then, after seeming to break out of his shooting slump, he misses 3 shots in 5 minutes against indiana and is benched.
        this is simply a repeat of what has happened time after time with pistons’ young players.   a big reason the team is in the condition it is in.

        • Jan 5, 20124:31 pm
          by Steve K

          Reply

          Hey, I’m not sure how Maxiell applies, but I agree with you. He didn’t do anything the first few games. He’s looked okay recently, but I wouldn’t mind seeing what Macklin can provide.

          And I make absolutely no claim that players PT was based on performance during the Curry and Kuester years. Their rotations were inconsistent, baffling, and enough to drive most of us to vent on this board before the game ended.

          Frank appears to be different.

          Was Daye given a short leash? Sure. But it’s not like he’s an All-star who deserves carte-blanche. He just hasn’t delivered on a consistent basis. Of course, neither has Wilkins, but Wilkins has meshed better with his teammates during the first six games. 

          I’m sure Daye will be given an opportunity to redeem himself soon enough. And, for what it’s worth, I hope he succeeds. As I’ve stated in prior posts, he, more than anyone, needs guards who know what they are doing. In the first few games, neither Stuckey nor Knight had much idea how to run the offense. They dumped the ball to Daye in spots that forced him to put the ball on the floor. Daye will fare better when Knight and Stuckey familiarize themselves better with the flow of the offense. Give Daye the chance to catch-and-shoot… or post-up. Or in an iso.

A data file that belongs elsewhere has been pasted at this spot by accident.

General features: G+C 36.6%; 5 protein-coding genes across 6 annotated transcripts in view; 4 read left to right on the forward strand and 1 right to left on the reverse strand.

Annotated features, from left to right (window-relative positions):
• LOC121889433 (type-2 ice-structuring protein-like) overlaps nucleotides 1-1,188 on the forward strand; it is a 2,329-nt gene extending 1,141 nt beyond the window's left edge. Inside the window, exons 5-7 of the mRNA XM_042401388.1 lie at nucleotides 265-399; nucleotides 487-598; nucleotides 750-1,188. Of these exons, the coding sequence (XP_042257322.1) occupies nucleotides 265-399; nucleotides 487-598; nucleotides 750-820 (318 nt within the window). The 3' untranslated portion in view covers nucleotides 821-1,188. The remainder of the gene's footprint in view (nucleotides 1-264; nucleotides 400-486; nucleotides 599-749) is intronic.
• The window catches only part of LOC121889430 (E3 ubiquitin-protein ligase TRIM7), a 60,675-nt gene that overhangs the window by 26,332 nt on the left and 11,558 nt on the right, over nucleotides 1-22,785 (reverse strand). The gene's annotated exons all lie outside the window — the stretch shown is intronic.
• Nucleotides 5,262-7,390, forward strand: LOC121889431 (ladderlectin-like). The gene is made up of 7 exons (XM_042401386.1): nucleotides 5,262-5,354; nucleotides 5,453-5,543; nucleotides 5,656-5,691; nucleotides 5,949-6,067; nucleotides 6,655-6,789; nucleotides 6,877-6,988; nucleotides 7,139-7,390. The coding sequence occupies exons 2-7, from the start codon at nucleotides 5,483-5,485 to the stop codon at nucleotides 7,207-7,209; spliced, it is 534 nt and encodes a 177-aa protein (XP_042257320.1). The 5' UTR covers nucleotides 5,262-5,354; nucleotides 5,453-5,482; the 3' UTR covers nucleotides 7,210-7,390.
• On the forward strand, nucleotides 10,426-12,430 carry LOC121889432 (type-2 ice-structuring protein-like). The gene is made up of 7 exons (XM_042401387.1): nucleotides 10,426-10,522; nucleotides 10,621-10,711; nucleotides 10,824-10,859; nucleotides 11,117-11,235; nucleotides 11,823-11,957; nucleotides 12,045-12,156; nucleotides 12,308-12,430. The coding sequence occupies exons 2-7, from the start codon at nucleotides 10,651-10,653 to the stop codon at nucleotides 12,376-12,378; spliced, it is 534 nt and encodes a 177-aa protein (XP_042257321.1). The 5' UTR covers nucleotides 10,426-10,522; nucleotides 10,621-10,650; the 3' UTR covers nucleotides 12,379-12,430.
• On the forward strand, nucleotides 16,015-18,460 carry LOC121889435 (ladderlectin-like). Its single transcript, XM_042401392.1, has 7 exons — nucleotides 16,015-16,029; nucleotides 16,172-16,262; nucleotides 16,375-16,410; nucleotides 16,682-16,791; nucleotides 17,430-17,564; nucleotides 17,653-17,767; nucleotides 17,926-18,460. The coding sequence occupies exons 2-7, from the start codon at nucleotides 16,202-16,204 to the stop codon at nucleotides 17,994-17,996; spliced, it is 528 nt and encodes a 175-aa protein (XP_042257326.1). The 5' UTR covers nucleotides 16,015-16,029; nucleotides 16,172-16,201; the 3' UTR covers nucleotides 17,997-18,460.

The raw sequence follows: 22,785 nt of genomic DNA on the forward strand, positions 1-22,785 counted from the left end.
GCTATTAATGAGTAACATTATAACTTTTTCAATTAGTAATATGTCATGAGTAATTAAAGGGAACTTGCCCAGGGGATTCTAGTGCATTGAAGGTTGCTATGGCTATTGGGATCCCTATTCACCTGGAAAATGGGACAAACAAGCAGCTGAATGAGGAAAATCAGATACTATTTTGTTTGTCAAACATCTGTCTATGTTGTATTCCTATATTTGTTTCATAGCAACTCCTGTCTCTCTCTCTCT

• Jan 5, 20125:15 pm
            by frankie d

            maxiell applies cause he played even worse than daye for the same stretch.  but he kept getting his minutes and he has played his way out of his slump.
            that is how it works.
            guys cannot get out of slumps by sitting on a bench.
            but frank is similar to all nba coaches – except for jerry sloan – because they will alway trot out a tired, predictable vet rather than give a young guy a shot.